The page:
Blog contact Kok Keong has come up with his take of the results:
While I agree with Khoo’s point about PR needing to build up a strong base in the rural areas in states like Pahang, Trengganu, Negri Sembilan, Malacca and Kedah–something that is well known even before yesterday’s election–I think therein lies PR’s dilemma.
What I mean is, for PR to build the rural base, PR members have to be stationed there, meet people there, talked to them there, and be seen there. Their presence has to be felt by folk there. Yesterday’s election showed it won’t work for a candidate to be dropped into an area and expect to win votes by having ceramahs with the rural folk only from nomination day to the eve of polling day. Unless you are Lim Kit Siang.
Many rural folk believe you more if they can see you or even face to face communicate with you before the election campaigning. This is not to say they don’t use the internet and other advanced technologies of communication. But it will take more time for them to rely more on the internet for political information and discourse.
Furthermore, I don’t think many rural folk are so interested in the more abstract issues of rights, fair play and justice, until of course they are directly affected by them. Bread and butter issues are more real, urgent to many of them. I don’t think I am being elitist or snobbish here. I think the rural world needs to be understood more adequately on its own terms and not be seen through urban eyes.
And so, PR members must be seen regularly to station in rural areas to make inroads. Thing is, PR members are typically in their 30s and 40s, and they are professionals or technocrats. I think many of them will not find rural areas attractive to their career and lifestyle. How can they see themselves stationing in these areas?
In this past electioneering, the online news portals carried a good deal of news on basically issues or candidates in the urban areas of Selangor, Penang and Johor. The huge ceramahs PR managed to get were no doubt impressive and made good photos. Again, all these were decidedly urban issues or events and they swept many PR supporters to think they were national issues or events. Hardly any significant coverage of the electioneering in Trengganu, Kelantan, Pahang, Kedah (except for Mukhriz and Mahathir there), Negri Sembilan, Malacca. I am not blaming the news portals for neglecting those areas in their coverage. I see absence of the coverage as a reflection of the overall weakness with PR. True, they had to fight hard to hang on to Selangor and Penang because BN made it all too clear those were still their coveted states. But BN could spend more resources–monetary and manpower, not to mention crooked ways and means–on them knowing they had a strong grip of the rural areas in the other states. But PR just did not have resources, especially the manpower, to counter BN in the hinterland.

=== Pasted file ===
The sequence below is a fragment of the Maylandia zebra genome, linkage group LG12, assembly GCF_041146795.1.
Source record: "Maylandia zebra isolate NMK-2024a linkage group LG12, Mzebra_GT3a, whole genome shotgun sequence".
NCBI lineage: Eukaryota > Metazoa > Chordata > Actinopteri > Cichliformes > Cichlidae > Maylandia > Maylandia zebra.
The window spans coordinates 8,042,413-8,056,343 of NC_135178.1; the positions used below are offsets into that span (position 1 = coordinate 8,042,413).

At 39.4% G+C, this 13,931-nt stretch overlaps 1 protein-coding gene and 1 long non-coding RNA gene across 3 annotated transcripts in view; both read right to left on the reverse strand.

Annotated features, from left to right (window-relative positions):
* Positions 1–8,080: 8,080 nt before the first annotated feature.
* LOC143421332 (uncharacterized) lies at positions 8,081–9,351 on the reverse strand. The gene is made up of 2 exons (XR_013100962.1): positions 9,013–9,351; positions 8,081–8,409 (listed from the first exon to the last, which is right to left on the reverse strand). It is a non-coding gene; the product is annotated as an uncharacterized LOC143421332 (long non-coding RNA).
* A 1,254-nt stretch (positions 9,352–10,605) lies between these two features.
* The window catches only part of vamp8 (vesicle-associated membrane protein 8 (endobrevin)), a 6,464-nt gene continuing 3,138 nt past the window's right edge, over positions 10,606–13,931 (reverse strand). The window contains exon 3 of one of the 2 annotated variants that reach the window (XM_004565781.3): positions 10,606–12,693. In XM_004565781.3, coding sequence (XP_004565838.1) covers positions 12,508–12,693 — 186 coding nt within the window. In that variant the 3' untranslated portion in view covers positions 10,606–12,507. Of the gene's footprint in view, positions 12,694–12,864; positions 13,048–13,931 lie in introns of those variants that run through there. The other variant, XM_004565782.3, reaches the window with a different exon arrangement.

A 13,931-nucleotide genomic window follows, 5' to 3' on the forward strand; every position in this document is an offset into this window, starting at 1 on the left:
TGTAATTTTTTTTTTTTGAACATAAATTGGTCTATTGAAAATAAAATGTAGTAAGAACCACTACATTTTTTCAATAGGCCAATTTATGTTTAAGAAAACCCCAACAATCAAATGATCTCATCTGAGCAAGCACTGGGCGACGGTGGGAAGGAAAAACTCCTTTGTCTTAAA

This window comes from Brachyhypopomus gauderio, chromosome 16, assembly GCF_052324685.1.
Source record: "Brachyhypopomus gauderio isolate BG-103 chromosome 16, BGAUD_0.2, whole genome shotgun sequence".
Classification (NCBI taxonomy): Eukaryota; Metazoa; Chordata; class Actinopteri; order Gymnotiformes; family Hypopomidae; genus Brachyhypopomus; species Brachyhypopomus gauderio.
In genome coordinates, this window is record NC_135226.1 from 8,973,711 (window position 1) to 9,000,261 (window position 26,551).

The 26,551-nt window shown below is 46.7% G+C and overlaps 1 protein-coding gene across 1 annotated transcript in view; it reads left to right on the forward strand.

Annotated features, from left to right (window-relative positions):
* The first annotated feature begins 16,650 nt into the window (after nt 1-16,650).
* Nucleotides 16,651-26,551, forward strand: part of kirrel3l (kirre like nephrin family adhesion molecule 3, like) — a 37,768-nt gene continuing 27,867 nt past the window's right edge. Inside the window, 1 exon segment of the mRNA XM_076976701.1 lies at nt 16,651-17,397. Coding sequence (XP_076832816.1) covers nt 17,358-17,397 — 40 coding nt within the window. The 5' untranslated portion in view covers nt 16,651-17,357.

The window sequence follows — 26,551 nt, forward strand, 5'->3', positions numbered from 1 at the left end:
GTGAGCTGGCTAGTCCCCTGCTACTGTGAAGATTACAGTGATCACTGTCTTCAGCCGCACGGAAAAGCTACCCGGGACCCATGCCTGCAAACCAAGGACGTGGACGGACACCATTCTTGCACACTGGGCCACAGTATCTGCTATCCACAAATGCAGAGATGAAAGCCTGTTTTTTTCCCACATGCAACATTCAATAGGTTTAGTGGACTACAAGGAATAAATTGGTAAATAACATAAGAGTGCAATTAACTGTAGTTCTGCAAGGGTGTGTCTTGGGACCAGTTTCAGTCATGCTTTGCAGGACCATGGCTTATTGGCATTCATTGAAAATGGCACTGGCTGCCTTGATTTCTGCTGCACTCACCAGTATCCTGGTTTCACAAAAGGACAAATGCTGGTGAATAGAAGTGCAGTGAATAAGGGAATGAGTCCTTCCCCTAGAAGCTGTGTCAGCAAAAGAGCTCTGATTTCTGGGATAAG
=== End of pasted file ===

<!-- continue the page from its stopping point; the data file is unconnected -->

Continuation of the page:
It is also rather puzzling why PR would focus on Johor instead of Perak. They knew very well from the beginning they had no chance of taking over Johor from BN whereas Perak was well within their reach. It was good for Lim Kit Siang that he managed to knock out Ghani. But I can’t help but wonder why not focus on Perak instead and let his presence there create a larger impact for PR to make sure they win Perak instead?
With Perak back to BN again, PR’s tremendously solid gains in Selangor and Penang over the 2008 election only further cements it as an urban party. When are they going to get serious with their rural game in order to take over Putrajaya? Can they find their members who are bright and talented professionals or technocrats to commit their presence to the rural areas?